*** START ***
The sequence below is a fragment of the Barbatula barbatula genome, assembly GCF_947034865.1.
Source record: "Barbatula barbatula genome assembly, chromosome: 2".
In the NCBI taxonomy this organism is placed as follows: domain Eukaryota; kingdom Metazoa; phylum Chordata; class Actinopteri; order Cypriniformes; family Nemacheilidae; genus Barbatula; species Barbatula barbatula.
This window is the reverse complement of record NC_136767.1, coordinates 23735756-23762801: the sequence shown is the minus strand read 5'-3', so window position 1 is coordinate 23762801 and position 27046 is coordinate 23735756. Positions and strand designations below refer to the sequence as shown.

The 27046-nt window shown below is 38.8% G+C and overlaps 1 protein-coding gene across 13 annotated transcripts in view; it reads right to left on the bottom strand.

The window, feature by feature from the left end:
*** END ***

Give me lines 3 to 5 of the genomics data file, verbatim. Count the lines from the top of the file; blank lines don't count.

In the NCBI taxonomy this organism is placed as follows: domain Eukaryota; kingdom Metazoa; phylum Chordata; class Actinopteri; order Cypriniformes; family Nemacheilidae; genus Barbatula; species Barbatula barbatula.
This window is the reverse complement of record NC_136767.1, coordinates 23735756-23762801: the sequence shown is the minus strand read 5'-3', so window position 1 is coordinate 23762801 and position 27046 is coordinate 23735756. Positions and strand designations below refer to the sequence as shown.

The 27046-nt window shown below is 38.8% G+C and overlaps 1 protein-coding gene across 13 annotated transcripts in view; it reads right to left on the bottom strand.